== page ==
Researchers at Purdue University have created what they call the ‘whitest’ paint yet, which is capable of reflecting 98.1 per cent of the sunlight. If used on a mass scale, this might reduce the need for air conditioning and help mitigate the effects of climate change.
This ultra-white paint is made up of a compound called barium sulphate as opposed to conventional paint, which uses the compound calcium carbonate or titanium dioxide pigment. The particles of barium sulphate are made up of wide-ranging sizes, and because the amount of light scattered by a particle is heavily dependent on its size, they disperse the rays of the sun readily.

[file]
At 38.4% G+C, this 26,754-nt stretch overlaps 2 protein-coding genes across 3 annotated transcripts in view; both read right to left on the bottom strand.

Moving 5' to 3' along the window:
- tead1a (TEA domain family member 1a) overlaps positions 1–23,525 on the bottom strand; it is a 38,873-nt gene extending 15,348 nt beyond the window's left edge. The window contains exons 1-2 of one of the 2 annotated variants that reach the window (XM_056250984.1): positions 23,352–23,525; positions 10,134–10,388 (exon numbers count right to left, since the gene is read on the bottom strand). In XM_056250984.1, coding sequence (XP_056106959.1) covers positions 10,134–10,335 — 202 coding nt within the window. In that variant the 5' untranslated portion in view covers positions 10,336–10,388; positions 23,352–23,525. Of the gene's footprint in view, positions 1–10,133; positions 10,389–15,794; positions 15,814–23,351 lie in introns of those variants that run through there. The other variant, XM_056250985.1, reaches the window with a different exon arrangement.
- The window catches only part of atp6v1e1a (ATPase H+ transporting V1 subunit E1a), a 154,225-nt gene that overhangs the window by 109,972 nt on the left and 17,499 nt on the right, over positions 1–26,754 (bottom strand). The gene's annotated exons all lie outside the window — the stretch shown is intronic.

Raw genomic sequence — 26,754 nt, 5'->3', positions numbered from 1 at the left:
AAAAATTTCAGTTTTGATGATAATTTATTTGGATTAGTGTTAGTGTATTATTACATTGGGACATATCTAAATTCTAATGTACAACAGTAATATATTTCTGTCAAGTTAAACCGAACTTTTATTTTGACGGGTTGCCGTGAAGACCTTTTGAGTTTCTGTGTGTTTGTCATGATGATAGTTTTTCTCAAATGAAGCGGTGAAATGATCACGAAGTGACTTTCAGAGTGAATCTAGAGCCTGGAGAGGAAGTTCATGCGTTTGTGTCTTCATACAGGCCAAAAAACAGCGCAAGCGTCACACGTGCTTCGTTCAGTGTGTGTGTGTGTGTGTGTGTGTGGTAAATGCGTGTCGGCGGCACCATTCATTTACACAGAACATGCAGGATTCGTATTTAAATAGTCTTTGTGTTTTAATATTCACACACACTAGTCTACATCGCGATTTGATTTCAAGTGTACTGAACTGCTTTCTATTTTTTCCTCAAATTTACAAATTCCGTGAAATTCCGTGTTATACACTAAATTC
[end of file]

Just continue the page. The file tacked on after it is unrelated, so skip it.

Conventional paint absorbs 10 to 20 per cent of the sunlight. However, this ultra-white paint will absorb merely 1.9 per cent of sunlight, a minuscule amount that would enable a building to lose heat overall.
“Our paint can help fight against global warming by helping to cool the Earth – that’s the cool point,” he added. “Producing the whitest white means the paint can reflect the maximum amount of sunlight back to space.”
Ruan also confirmed that the paint was not a risk to people’s eyesight: “Our surface reflects the sunlight diffusely, so the power going in any particular direction is not very strong. It just looks bright white, a bit whiter than snow.”
As for being produced in mass quantities, the researchers confirmed that this would be possible and not very expensive as barium sulphate is actually cheaper than titanium dioxide.
Isn’t this an interesting findings? Do you think it will be a norm in the near future? Let us know your views in the comments section below.